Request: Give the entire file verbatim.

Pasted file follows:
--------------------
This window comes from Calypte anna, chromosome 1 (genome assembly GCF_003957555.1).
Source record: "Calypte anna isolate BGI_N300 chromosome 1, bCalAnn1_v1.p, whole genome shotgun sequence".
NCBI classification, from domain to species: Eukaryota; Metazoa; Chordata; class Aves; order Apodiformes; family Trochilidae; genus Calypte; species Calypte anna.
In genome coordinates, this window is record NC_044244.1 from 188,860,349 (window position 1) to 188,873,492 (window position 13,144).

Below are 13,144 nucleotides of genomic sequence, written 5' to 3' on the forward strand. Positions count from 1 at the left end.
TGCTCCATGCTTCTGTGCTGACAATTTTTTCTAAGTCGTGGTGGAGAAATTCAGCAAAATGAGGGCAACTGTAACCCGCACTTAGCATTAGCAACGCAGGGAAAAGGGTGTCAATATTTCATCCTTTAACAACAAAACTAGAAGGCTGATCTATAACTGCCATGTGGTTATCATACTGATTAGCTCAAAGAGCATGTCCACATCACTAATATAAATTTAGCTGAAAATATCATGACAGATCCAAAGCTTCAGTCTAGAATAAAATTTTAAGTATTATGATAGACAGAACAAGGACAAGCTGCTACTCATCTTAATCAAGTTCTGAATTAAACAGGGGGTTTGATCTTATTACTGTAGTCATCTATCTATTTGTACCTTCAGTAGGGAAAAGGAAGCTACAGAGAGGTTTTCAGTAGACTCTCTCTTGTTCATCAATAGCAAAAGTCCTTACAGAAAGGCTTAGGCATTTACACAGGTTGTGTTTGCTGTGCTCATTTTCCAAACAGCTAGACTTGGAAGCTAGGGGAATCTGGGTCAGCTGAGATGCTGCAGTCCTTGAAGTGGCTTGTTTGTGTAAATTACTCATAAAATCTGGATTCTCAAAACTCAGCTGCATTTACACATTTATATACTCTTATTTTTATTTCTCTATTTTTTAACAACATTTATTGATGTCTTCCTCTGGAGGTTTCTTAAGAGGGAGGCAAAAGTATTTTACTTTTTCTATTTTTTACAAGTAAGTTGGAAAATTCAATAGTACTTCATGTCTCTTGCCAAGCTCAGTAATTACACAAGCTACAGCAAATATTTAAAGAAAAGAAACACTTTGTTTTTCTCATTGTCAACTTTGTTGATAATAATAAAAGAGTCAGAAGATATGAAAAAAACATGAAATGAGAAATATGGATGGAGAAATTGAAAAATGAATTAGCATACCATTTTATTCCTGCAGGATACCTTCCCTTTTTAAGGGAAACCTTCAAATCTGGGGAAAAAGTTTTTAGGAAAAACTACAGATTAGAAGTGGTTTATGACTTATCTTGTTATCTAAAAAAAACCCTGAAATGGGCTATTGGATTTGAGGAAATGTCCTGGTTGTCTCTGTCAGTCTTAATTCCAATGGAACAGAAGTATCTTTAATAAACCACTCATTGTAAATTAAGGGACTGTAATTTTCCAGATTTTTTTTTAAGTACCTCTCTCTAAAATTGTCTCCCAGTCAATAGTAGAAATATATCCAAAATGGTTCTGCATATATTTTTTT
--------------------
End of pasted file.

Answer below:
This window comes from Calypte anna, chromosome 1 (genome assembly GCF_003957555.1).
Source record: "Calypte anna isolate BGI_N300 chromosome 1, bCalAnn1_v1.p, whole genome shotgun sequence".
NCBI classification, from domain to species: Eukaryota; Metazoa; Chordata; class Aves; order Apodiformes; family Trochilidae; genus Calypte; species Calypte anna.
In genome coordinates, this window is record NC_044244.1 from 188,860,349 (window position 1) to 188,873,492 (window position 13,144).

Below are 13,144 nucleotides of genomic sequence, written 5' to 3' on the forward strand. Positions count from 1 at the left end.
TGCTCCATGCTTCTGTGCTGACAATTTTTTCTAAGTCGTGGTGGAGAAATTCAGCAAAATGAGGGCAACTGTAACCCGCACTTAGCATTAGCAACGCAGGGAAAAGGGTGTCAATATTTCATCCTTTAACAACAAAACTAGAAGGCTGATCTATAACTGCCATGTGGTTATCATACTGATTAGCTCAAAGAGCATGTCCACATCACTAATATAAATTTAGCTGAAAATATCATGACAGATCCAAAGCTTCAGTCTAGAATAAAATTTTAAGTATTATGATAGACAGAACAAGGACAAGCTGCTACTCATCTTAATCAAGTTCTGAATTAAACAGGGGGTTTGATCTTATTACTGTAGTCATCTATCTATTTGTACCTTCAGTAGGGAAAAGGAAGCTACAGAGAGGTTTTCAGTAGACTCTCTCTTGTTCATCAATAGCAAAAGTCCTTACAGAAAGGCTTAGGCATTTACACAGGTTGTGTTTGCTGTGCTCATTTTCCAAACAGCTAGACTTGGAAGCTAGGGGAATCTGGGTCAGCTGAGATGCTGCAGTCCTTGAAGTGGCTTGTTTGTGTAAATTACTCATAAAATCTGGATTCTCAAAACTCAGCTGCATTTACACATTTATATACTCTTATTTTTATTTCTCTATTTTTTAACAACATTTATTGATGTCTTCCTCTGGAGGTTTCTTAAGAGGGAGGCAAAAGTATTTTACTTTTTCTATTTTTTACAAGTAAGTTGGAAAATTCAATAGTACTTCATGTCTCTTGCCAAGCTCAGTAATTACACAAGCTACAGCAAATATTTAAAGAAAAGAAACACTTTGTTTTTCTCATTGTCAACTTTGTTGATAATAATAAAAGAGTCAGAAGATATGAAAAAAACATGAAATGAGAAATATGGATGGAGAAATTGAAAAATGAATTAGCATACCATTTTATTCCTGCAGGATACCTTCCCTTTTTAAGGGAAACCTTCAAATCTGGGGAAAAAGTTTTTAGGAAAAACTACAGATTAGAAGTGGTTTATGACTTATCTTGTTATCTAAAAAAAACCCTGAAATGGGCTATTGGATTTGAGGAAATGTCCTGGTTGTCTCTGTCAGTCTTAATTCCAATGGAACAGAAGTATCTTTAATAAACCACTCATTGTAAATTAAGGGACTGTAATTTTCCAGATTTTTTTTTAAGTACCTCTCTCTAAAATTGTCTCCCAGTCAATAGTAGAAATATATCCAAAATGGTTCTGCATATATTTTTTT